“Some companies are not going to come back,” he said. “This is decimating so many people and so many people’s lives. But we know there’s going to be a need for people that can’t afford high-level management. We can help coach and develop and get people on their feet when all this is over.”

casual dining quote

Vinnie (not his real name) was managing a unit of a casual-dining chain when reports started emerging from China of this rising global health threat. He didn’t give them much thought until he chatted with a personal acquaintance who happened to work for the Department of Homeland Security, who stressed how big of a threat the coronavirus really was.

“It turned out that everything he said was true,” recalled Vinnie, a 30-year veteran of the restaurant business. “I started talking about it with my boss during our regional meetings. Our concern was, what happens if this gets real? And it slowly did.”

In the meantime, “It was business as usual. I don’t think the restaurant industry saw the severity of what was happening. I don’t think even the public knew what would happen.”

The reality hit home when markets served by Vinnie’s chain started to suspend dine-in service. “We started thinking that our game was up. If the ship’s going down, we’re going to go down with it.”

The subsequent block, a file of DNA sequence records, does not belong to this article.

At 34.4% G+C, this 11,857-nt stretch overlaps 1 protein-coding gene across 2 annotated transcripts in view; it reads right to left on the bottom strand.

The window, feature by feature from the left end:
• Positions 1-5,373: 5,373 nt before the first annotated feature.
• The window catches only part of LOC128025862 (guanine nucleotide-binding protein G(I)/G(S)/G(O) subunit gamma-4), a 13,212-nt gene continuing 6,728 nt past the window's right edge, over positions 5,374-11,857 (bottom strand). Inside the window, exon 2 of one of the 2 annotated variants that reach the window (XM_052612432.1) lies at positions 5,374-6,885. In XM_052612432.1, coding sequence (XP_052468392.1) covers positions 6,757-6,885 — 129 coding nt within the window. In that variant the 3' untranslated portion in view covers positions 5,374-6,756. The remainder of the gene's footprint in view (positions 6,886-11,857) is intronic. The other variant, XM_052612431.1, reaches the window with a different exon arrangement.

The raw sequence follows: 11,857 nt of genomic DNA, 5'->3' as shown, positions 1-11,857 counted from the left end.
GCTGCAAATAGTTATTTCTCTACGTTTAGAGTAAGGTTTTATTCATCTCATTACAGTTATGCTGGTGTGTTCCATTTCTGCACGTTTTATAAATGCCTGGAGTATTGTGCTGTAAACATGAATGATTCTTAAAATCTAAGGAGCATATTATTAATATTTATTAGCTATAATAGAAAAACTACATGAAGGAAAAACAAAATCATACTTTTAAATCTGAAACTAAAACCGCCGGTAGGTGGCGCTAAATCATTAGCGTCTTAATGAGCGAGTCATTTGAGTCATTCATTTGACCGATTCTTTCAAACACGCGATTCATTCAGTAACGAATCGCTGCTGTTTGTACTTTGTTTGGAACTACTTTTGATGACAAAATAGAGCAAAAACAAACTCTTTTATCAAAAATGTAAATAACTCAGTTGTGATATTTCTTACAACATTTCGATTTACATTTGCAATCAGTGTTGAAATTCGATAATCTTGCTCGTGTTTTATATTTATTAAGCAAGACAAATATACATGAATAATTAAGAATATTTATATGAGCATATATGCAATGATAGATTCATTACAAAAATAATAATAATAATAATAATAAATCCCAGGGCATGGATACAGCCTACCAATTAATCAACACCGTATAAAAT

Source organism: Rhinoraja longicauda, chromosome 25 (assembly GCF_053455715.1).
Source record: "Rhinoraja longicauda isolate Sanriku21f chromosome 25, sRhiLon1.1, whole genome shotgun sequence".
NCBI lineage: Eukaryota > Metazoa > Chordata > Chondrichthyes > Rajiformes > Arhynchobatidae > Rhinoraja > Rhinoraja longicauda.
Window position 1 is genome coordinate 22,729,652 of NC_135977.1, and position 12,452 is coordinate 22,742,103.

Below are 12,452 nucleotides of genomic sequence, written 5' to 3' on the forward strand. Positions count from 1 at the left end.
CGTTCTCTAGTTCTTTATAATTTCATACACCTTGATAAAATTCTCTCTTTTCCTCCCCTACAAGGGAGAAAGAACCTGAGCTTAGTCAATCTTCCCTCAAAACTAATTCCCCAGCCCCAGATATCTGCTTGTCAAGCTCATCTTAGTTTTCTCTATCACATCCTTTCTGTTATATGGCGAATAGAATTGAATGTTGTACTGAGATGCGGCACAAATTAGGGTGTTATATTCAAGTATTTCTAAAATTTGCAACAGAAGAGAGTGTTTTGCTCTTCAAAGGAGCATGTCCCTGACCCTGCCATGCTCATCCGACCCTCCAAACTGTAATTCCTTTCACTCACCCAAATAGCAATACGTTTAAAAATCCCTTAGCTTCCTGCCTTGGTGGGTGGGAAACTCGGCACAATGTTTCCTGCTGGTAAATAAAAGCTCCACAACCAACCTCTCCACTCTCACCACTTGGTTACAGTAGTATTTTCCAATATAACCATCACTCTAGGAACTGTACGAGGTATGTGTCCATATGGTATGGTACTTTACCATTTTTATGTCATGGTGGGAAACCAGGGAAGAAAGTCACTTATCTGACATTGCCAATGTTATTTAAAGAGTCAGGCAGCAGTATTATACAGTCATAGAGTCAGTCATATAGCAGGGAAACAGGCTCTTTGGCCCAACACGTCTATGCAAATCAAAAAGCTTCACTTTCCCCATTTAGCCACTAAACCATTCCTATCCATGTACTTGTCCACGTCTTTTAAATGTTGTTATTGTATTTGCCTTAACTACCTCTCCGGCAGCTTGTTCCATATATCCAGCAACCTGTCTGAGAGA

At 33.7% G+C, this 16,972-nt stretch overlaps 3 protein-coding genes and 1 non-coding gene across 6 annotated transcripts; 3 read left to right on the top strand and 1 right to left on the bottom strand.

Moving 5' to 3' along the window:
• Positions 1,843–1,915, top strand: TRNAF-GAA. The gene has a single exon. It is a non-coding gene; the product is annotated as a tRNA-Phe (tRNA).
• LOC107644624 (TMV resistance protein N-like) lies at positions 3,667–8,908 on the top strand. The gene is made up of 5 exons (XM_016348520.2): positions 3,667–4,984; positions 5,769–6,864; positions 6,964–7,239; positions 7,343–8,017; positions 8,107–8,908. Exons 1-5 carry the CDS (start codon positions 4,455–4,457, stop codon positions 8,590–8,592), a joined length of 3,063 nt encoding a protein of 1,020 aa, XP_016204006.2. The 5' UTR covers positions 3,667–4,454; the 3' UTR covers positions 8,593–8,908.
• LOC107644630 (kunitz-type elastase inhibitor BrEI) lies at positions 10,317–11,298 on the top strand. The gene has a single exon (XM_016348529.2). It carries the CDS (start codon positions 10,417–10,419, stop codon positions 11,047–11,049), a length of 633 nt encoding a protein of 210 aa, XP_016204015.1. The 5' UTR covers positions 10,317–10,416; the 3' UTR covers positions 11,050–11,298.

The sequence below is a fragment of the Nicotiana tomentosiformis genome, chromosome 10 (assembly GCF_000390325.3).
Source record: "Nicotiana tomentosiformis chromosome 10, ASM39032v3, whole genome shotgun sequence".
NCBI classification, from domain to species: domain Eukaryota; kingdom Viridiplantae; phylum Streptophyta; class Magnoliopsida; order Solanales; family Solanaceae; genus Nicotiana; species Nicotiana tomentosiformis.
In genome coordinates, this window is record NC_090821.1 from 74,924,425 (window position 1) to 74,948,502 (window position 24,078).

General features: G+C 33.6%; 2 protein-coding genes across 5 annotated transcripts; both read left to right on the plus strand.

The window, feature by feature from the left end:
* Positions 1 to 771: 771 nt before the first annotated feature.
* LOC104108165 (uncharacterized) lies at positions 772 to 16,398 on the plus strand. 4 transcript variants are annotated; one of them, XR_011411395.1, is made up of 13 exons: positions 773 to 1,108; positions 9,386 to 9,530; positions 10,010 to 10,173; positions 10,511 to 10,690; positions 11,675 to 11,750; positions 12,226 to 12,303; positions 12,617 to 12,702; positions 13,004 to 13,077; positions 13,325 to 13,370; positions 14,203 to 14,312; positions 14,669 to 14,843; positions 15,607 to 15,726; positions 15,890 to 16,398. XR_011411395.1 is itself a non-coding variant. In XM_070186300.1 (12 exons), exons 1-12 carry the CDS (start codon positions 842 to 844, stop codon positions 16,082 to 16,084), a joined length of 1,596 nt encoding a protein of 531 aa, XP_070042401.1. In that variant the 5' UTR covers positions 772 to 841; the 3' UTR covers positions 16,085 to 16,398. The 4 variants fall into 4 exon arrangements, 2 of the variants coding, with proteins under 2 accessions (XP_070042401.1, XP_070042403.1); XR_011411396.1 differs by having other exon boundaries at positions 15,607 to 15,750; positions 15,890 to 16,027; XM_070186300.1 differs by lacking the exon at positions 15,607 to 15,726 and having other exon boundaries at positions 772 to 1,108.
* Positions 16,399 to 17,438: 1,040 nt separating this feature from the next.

Still, “No one knew what was happening. We then asked if there was going to be a temporary shutdown—no one knew.”

In the middle of March, as the situation was well into crisis mode, all restaurants and staff members received an email from their chain’s CEO, assuring them “We’re going to get through this,” Vinnie recalled.

But business was dropping, and more areas were shutting dining rooms. Vinnie and his assistant manager looked for ways of holding onto sales.

“We focused on local store marketing. We wanted to make sure that if indeed this thing crashed, we’d know that we’d done everything,” he said.

Headquarters convened two meetings a day for executives, and a regional supervisor would similarly touch base with individual operators on the same schedule.

“Every meeting was more drastic. They were waiting to see what the hell was going to happen.”

At first, the thinking was that dining rooms would be closed and managers would take over the cooking and handing over of meals to takeout customers and delivery personnel. Then Vinnie was alerted to furlough virtually his whole staff, keeping just eight employees per shift—two back of house, two front of house to run orders—for takeout and delivery.

“When I got the phone call, I was sick to my stomach because I sensed the end was coming. We had to do this with compassion. We had to do this with heart. You have to do this the right way.

“I pulled my managers in and told them what we were going to do.

“We had 55 people come in and we went over it with each of them in a day. ‘What does this furlough look like?’